"I first felt ashamed. I asked myself what I was doing in a place like this when all my friends were having a good time in college," said Chung Yong Seok, 19, who is trying again for Korea University after failing to win admission last year. "But I consider a year in this place as an investment for a better future."
Woo Ji Woon, Chung's dormitory roommate, also 19, said he came here for the same reasons that would normally dissuade other youths: its isolation and relentless routine, which he said creates "an environment where you have no choice but to study - there is nothing else to do."
"Students here are in the same situation," he said. "We all have tasted failure - so we can understand and sympathize with each other."
More than one-fifth of 600,000 South Korean students entering colleges each year are "jaesoo saeng." They study alone or attend private institutes. Those who believe commuting is a waste of time head for one of the 50 boarding cram schools like Jongro, most of them proliferating in areas around Seoul.
Jongro opened last year. Its four-story main building houses classrooms and dormitories, with eight beds per room. In the spring, pine pollen drifts downhill like yellow mist. In summer, cicadas drench the campus air with hypnotic chirps.
At 6:30 a.m, whistles pierced the dormitory as teachers strode down the hallways, shouting "Wake up!" Amid cuckoo melodies and pop music, students climbed down from their beds and shuffled into a roll-call formation.
After a brief exercise in the playground, breakfast, coffee and brushing teeth, they reported to their classrooms by 7:30, 30 pupils per class. In the back of each classroom there are a few music stands, for students who want to study standing to keep from dozing.
"I snatch a nap between classes and during the lunch break," said Chung, the student. Other boys wolf down their food and race out to play soccer or basketball during the one-hour lunch break.
Another roll call comes at 12:30 a.m., when students can go to bed, unless they want to cram more, until 2:00 a.m.
The routine relaxes a little on Saturday and Sunday, when students are allowed to sleep an additional hour and given two hours of free time when they can watch television or a movie, do laundry, sleep - or study.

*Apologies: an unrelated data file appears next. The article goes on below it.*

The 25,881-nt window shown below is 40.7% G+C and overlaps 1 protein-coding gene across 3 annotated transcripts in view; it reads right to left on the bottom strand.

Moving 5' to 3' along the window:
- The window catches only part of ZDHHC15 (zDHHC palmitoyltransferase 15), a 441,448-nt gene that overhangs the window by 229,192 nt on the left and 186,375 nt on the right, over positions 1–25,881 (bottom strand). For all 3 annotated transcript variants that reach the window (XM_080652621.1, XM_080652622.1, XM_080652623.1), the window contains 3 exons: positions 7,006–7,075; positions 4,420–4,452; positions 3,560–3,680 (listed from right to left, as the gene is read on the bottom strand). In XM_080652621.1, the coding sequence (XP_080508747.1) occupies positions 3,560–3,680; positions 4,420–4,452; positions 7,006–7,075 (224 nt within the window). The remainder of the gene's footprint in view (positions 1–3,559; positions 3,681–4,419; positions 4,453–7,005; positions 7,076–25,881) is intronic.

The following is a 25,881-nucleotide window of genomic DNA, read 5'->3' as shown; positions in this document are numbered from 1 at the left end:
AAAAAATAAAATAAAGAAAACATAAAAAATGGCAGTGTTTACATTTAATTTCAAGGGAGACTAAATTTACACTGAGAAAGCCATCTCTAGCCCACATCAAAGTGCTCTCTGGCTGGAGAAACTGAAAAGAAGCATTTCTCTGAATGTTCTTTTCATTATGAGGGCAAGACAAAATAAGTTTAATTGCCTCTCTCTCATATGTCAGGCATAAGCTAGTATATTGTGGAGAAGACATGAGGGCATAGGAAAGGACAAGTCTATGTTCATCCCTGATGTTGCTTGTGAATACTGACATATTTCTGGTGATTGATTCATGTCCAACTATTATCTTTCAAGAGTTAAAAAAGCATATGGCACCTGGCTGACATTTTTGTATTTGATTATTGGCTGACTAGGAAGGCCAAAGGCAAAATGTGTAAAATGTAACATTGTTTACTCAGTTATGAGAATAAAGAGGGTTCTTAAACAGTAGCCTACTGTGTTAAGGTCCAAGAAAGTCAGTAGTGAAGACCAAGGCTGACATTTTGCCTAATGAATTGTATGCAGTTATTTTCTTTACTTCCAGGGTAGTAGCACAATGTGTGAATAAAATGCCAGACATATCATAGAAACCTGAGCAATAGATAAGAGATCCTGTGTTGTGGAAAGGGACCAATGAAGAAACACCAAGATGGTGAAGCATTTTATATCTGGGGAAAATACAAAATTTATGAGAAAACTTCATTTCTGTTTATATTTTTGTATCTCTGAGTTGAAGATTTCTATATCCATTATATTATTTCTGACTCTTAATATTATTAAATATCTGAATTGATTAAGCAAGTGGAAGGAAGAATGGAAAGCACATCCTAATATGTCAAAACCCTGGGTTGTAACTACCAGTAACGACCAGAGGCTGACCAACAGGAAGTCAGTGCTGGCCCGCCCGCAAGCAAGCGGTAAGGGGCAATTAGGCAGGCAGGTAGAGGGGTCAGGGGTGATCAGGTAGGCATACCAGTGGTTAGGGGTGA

Jongro gives students an optional two-night leave every three weeks.
Romance is strictly forbidden. In the hallways and classrooms are notices listing prohibited acts: conversations between boys and girls that are not related to studying, exchanging romantic memos, or physical contact like hugging and hooking arms. Punishment includes several days of cleaning the classroom or the restroom and even expulsion from the school.
"We girls hear which girls boys consider pretty," said Park Eom Ji, 19. "But we don't use much cosmetics, we don't dye our hair, we don't wear conspicuous clothes. We frown upon such things as disruptive. We know what we are here for."
Kim Sung Woo, 32, a graduate of a boarding cram school who now teaches at Jongro, remembered the even more spartan regimen of old cram schools. In his day, students jumped walls topped with barbed wires at night, lured by neon signs in the distance, and corporal punishment for disruptive students was common.
Such a practice is gone amid parental complaints. Still "this place - metaphorically speaking - is a prison," said Kim Kap Jung, a deputy headmaster at Jongro. "The students come under tremendous pressure when the exam date approaches and their score doesn't improve. Girls weep during counseling and boys run away and don't return." In some cram schools, up to 40 percent of the students drop out.
"It's a big financial burden for me," said Park Hong Ki, 50, referring to the 2 million won, or $1,936, a month that he has to spend on his son at Jongro.
The percentage of South Koreans' private spending on education, 2.8 percent of their nation's gross domestic product in 2004, is the highest among the member countries of the Organization for Economic Cooperation and Development.
Students wrote pep-talk notes on pieces of colored, sticky paper and kept them on their desks. "I may shed tears of sadness today, but tomorrow I will shed tears of happiness," one said. Another common note said: "Think about the sacrifices your parents make to send you here."